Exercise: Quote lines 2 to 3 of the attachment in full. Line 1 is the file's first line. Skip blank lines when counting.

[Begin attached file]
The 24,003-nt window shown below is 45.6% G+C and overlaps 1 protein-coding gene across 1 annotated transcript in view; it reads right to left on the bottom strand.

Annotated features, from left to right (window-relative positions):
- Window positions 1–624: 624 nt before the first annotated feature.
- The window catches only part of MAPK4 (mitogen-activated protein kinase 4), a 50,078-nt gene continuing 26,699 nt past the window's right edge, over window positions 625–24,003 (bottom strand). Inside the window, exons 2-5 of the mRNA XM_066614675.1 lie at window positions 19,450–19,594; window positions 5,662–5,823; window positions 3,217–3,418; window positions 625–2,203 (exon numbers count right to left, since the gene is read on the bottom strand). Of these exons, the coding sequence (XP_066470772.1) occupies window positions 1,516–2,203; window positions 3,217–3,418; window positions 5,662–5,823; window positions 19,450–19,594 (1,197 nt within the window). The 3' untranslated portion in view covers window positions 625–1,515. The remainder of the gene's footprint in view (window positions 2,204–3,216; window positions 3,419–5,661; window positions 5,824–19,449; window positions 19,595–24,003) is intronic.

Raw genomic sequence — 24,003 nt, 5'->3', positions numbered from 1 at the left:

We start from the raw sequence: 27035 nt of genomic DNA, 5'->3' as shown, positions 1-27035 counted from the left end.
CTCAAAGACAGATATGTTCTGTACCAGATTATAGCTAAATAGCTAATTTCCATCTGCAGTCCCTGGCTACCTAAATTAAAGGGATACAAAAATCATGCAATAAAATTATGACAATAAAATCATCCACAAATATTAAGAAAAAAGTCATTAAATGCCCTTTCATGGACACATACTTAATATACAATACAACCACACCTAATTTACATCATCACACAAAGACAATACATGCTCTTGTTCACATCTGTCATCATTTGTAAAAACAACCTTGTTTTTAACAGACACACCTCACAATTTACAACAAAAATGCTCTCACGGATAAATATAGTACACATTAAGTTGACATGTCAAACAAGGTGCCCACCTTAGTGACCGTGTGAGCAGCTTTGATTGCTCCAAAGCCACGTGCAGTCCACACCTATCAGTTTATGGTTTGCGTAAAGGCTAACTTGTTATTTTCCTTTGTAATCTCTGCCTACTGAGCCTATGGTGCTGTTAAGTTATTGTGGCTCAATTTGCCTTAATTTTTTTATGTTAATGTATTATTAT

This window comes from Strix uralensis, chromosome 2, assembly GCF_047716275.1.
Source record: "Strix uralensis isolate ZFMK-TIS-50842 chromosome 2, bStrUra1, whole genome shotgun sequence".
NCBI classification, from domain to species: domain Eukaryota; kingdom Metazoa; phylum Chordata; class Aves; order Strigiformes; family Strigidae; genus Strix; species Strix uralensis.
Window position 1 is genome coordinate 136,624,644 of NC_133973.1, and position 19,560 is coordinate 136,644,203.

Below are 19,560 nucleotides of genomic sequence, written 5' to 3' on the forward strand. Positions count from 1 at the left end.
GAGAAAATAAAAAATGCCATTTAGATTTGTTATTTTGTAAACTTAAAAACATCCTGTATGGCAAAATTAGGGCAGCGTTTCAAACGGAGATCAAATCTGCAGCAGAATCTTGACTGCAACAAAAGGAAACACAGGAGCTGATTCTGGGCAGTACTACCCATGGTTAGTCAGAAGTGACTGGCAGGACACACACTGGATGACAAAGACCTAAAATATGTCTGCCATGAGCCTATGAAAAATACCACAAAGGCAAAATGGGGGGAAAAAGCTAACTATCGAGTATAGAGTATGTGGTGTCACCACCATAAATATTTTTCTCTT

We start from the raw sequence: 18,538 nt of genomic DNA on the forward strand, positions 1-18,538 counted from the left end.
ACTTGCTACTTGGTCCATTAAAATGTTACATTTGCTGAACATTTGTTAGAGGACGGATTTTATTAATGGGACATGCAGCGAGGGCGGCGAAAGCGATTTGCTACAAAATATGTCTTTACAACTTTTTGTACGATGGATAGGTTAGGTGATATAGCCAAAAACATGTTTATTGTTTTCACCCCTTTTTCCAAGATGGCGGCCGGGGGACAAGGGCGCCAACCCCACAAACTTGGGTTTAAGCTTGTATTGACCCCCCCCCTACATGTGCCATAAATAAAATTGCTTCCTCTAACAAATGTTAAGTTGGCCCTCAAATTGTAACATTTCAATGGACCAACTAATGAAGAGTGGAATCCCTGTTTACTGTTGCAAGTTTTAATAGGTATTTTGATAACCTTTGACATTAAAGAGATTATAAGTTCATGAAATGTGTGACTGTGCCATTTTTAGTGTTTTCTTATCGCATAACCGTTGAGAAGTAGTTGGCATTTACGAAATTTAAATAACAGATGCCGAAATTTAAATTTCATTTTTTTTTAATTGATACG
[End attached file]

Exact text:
Annotated features, from left to right (window-relative positions):
- Window positions 1–624: 624 nt before the first annotated feature.